James Macarthur Reviews

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Swiss Family Robinson

Review Based on a true story, here is the thrilling, critically acclaimed account of Rudi Matt (James MacArthur), a young kitchen worker who is determined to conquer the Citadel -- the jagged, snowcapped peak that claimed his father's life. Encouraged by both a famed English climber (Michael Rennie) and the youth's devoted girlfriend (Janet Munro), Rudi goes through a grueling training period before he is ready to face the incredible dangers of the killer mountain. Shot on location in Zermatt, Switzerland, and featuring spectacular scenery and an outstanding cast, THIRD MAN ON THE MOUNTAIN is one of the finest adventure films of all time!
Old Yeller

Review Filmed entirely on location in Hawaii, the show followed Jack Lord as he played Steve McGarrett, head of an elite state police unit investigating "organized crime, murder, assassination attempts, foreign agents, felonies of every type." James MacArthur played his second-in-command Danny ("Danno") Williams, with local actors Kam Fong, Zulu, Al Harrington, and Herman Wedemeyer, among others, playing members of the Five-O team. Guest stars included Helen Hayes, Ricardo Montalban, Leslie Nielsen, Herbert Lom, Hume Cronyn among others. McGarrett's nemesis is the evil Wo Fat -- "a Red Chinese agent in charge of the entire Pacific Asiatic theatre.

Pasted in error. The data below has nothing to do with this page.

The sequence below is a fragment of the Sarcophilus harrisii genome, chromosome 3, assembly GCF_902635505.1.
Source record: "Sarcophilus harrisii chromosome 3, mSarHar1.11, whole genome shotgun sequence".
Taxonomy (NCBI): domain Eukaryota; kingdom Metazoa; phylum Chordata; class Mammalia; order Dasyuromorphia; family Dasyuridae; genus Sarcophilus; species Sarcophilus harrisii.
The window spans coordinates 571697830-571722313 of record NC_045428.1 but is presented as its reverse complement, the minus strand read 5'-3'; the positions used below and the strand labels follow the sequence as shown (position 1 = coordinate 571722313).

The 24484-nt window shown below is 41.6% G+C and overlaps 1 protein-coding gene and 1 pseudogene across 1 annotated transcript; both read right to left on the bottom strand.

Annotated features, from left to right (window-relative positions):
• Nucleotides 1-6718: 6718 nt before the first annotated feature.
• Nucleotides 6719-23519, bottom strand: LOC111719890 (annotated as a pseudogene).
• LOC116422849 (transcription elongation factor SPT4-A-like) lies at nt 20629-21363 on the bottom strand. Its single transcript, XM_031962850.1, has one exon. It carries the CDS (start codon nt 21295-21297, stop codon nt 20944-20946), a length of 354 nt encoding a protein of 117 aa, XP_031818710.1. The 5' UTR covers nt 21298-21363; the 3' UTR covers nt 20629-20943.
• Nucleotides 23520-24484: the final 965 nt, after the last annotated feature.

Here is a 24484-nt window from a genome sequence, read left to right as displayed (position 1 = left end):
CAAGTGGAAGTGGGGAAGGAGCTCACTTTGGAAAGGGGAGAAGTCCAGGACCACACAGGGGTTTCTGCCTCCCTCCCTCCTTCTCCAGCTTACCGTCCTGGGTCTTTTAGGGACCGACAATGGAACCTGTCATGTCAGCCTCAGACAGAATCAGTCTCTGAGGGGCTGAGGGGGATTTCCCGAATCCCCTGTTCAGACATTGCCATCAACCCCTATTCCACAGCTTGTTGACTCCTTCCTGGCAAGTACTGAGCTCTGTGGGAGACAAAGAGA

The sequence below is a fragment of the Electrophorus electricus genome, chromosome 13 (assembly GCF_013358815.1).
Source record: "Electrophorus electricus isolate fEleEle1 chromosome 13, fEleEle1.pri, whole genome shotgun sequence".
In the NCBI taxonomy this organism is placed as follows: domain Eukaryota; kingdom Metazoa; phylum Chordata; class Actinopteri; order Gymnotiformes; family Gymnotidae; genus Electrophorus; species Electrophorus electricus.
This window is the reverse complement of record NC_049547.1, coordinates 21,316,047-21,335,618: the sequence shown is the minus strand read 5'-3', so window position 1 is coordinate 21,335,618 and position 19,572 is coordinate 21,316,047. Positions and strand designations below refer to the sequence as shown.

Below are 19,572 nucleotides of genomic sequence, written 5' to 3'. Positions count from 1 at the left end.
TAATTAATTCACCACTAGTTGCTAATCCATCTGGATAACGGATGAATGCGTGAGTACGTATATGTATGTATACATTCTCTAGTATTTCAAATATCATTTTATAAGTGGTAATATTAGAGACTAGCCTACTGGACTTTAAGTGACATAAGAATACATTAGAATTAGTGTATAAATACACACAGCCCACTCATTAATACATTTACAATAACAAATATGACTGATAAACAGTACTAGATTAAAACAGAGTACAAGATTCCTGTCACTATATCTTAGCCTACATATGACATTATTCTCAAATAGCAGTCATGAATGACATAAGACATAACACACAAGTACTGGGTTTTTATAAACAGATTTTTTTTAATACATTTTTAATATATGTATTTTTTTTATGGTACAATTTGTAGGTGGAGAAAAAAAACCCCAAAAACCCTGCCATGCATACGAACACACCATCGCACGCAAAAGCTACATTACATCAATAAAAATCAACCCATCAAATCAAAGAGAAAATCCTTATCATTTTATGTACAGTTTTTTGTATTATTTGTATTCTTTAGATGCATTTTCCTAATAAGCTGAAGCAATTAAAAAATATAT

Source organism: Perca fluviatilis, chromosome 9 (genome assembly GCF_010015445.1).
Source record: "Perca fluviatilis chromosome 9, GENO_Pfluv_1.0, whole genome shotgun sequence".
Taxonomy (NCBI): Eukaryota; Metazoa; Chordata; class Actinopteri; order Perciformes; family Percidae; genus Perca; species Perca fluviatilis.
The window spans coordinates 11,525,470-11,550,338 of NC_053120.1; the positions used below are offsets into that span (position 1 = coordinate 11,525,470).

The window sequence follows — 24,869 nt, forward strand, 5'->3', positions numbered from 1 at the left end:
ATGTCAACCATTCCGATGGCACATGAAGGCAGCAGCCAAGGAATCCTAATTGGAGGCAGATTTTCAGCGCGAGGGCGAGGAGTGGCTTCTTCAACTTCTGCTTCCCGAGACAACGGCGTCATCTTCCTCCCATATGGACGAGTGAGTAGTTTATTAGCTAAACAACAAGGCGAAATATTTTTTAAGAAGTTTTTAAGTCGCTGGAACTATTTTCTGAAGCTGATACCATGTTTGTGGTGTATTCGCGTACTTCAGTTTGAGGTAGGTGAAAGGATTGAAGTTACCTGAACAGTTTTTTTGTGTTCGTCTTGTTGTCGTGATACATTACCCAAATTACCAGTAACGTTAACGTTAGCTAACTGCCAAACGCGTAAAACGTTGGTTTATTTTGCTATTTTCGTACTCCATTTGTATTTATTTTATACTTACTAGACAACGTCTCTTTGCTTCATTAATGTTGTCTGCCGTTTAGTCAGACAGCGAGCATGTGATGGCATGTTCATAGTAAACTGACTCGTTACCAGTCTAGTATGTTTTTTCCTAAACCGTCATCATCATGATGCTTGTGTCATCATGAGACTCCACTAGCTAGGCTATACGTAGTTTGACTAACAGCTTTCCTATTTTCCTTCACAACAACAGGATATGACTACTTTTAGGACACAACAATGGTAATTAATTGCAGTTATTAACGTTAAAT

20,000 Leagues Under the Sea (1954)